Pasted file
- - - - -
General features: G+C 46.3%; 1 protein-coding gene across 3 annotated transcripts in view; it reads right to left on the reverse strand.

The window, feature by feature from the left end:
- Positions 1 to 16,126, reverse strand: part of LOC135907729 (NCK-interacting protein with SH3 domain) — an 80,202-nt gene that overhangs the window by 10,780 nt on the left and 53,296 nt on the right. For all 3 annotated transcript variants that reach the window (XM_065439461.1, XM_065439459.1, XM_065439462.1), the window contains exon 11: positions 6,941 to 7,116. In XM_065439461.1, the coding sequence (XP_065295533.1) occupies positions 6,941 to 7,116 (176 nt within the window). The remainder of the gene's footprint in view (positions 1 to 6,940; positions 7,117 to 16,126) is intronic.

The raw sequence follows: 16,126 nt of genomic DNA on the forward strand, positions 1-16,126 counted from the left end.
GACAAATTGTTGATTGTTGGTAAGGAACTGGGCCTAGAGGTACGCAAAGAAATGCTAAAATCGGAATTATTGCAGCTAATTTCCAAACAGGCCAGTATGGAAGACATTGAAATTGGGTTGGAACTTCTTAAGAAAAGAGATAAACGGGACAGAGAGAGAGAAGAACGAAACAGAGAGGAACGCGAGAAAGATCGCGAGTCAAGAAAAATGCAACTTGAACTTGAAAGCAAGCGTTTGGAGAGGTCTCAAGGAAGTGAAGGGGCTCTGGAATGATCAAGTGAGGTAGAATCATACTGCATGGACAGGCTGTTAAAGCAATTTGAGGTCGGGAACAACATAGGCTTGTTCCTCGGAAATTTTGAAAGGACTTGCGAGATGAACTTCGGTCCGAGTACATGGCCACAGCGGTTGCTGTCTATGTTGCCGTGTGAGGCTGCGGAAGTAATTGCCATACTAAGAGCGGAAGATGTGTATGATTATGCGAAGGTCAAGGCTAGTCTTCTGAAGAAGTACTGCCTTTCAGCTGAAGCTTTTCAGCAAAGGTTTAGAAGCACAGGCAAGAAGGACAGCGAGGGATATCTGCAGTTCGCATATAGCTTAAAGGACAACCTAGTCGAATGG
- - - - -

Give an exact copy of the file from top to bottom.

General features: G+C 46.3%; 1 protein-coding gene across 3 annotated transcripts in view; it reads right to left on the reverse strand.

The window, feature by feature from the left end:
- Positions 1 to 16,126, reverse strand: part of LOC135907729 (NCK-interacting protein with SH3 domain) — an 80,202-nt gene that overhangs the window by 10,780 nt on the left and 53,296 nt on the right. For all 3 annotated transcript variants that reach the window (XM_065439461.1, XM_065439459.1, XM_065439462.1), the window contains exon 11: positions 6,941 to 7,116. In XM_065439461.1, the coding sequence (XP_065295533.1) occupies positions 6,941 to 7,116 (176 nt within the window). The remainder of the gene's footprint in view (positions 1 to 6,940; positions 7,117 to 16,126) is intronic.

The raw sequence follows: 16,126 nt of genomic DNA on the forward strand, positions 1-16,126 counted from the left end.
GACAAATTGTTGATTGTTGGTAAGGAACTGGGCCTAGAGGTACGCAAAGAAATGCTAAAATCGGAATTATTGCAGCTAATTTCCAAACAGGCCAGTATGGAAGACATTGAAATTGGGTTGGAACTTCTTAAGAAAAGAGATAAACGGGACAGAGAGAGAGAAGAACGAAACAGAGAGGAACGCGAGAAAGATCGCGAGTCAAGAAAAATGCAACTTGAACTTGAAAGCAAGCGTTTGGAGAGGTCTCAAGGAAGTGAAGGGGCTCTGGAATGATCAAGTGAGGTAGAATCATACTGCATGGACAGGCTGTTAAAGCAATTTGAGGTCGGGAACAACATAGGCTTGTTCCTCGGAAATTTTGAAAGGACTTGCGAGATGAACTTCGGTCCGAGTACATGGCCACAGCGGTTGCTGTCTATGTTGCCGTGTGAGGCTGCGGAAGTAATTGCCATACTAAGAGCGGAAGATGTGTATGATTATGCGAAGGTCAAGGCTAGTCTTCTGAAGAAGTACTGCCTTTCAGCTGAAGCTTTTCAGCAAAGGTTTAGAAGCACAGGCAAGAAGGACAGCGAGGGATATCTGCAGTTCGCATATAGCTTAAAGGACAACCTAGTCGAATGG